However, you should be careful when you place the rocks in a stable position inside their tanks to keep them from collapsing.
These should be long and flat rocks that you could pile on top of each other and support against the tank’s walls, this way they won’t topple over and fall over your scorpion, injuring it.
They’re great climbers, so your tank should also have a safety lid to keep them from escaping. As for size, you should provide these large scorpions a tank of five to ten gallons to give space for them and their rocks.
Flat Rock Scorpions are used to living with a low supply of water, getting a large part of their fluid intake from their food. You should still keep a water dish in their enclosure in case they need to drink, but it’s rare to see them take a sip of water.
They’ll get most of their hydration from their food and the slight moisture they may find from light rains.
Spray a scarce amount of water over the substrate once a week, and they’ll have everything they need to be comfortable.
The Flat Rock Scorpion is not a communal species and they will not tolerate tank mates. Housing more than one of these scorpions in a single enclosure will lead to territorial behavior and should be avoided.
They’re not social animals and they do not get lonely, so housing them solitarily is best for them.
Diet of a Flat Rock Scorpion
The Flat Rock Scorpion makes an interesting display when they’re feeding since they take down their prey with their strong pincers.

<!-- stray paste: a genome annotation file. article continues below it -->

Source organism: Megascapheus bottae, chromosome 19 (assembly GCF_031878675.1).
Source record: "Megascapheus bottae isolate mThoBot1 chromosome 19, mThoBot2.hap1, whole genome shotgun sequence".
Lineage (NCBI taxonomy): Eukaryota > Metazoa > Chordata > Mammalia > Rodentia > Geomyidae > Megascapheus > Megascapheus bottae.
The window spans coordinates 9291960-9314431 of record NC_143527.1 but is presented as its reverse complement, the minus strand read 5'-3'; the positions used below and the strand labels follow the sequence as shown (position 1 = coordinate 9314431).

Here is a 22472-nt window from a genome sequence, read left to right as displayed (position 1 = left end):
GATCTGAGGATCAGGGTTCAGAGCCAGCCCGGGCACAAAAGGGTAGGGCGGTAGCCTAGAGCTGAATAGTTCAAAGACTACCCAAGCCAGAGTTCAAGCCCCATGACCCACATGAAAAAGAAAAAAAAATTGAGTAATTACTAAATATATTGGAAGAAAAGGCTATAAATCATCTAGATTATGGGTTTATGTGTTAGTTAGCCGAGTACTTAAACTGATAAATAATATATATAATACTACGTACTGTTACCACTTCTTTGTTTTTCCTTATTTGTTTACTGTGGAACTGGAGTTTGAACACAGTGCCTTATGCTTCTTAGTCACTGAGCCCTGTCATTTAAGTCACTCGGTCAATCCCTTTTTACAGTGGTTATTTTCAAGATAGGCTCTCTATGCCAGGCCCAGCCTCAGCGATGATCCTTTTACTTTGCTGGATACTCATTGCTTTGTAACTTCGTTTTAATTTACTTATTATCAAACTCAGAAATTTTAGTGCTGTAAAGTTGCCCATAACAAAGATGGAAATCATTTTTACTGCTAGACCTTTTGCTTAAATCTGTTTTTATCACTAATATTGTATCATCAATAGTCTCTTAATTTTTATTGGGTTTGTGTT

They’re not hard to feed, so your biggest worry should be removing any uneaten remains when they’re done eating to avoid the growth of fungus.
As for portions, two or three crickets per week will be enough for them if you adapt them to their size.
Baby scorpions should get small crickets, while adult scorpions will be good with two or three large crickets every week.
Lifespan & Health
The Flat Rock Scorpion has a remarkably long lifespan. They can live for up to 30 years with good care!
To keep them healthy, make sure that their enclosure has enough ventilation to avoid the growth of bacteria and mold. For a similar reason, make sure that you remove uneaten food in a timely matter.
Another treat to them is parasites. Wild-caught insects often contain these parasites, so it’s best to feed them captive-bred insects instead.
Lastly, falls are dangerous for this scorpion, so make sure that if you do decide to handle them that you’re very careful.
Fast Facts about the Flat Rock Scorpion
- Since a scorpion’s exoskeleton is very thick and sturdy, molting is a dangerous time for them in which they’re at risk of losing limbs or even dying. Sadly, this is more likely to happen in captivity due to bad environmental circumstances. The risk of your scorpion going through a bad molt is less as long as the temperature and humidity are optimal.
- The Hadogenes troglodytes is considered an endangered species, so you should only buy captivity-bred specimens from reputable vendors.
- Scorpions usually have either a strong pincers strategy or a strong venom strategy. Therefore, just by looking at a Flat Rock Scorpion’s impressive pincers, you’ll know they don’t pack a dangerous venom in their tails.
Final words: Is the Flat Rock Scorpion Right For You?
The Flat Rock Scorpion is a solid acquisition that should be in the collection of every hobbyist. However, make sure not to get it from a poacher since it’s an endangered species.
They’re quite a docile scorpion that does not often exhibit defensive behavior. They might look scary, but they’re actually very gentle. Their venom is also very mild, which makes them a great introductory species for people that are new to keeping arachnids.
- 10 Small Dog Breeds With Long Hair (With Pictures!) - July 1, 2022
- African Soft Fur Rat: Care, Info, Pictures & Facts - June 30, 2022
- Devil’s Flower Mantis: Care, Info & Facts (With Pictures) - June 29, 2022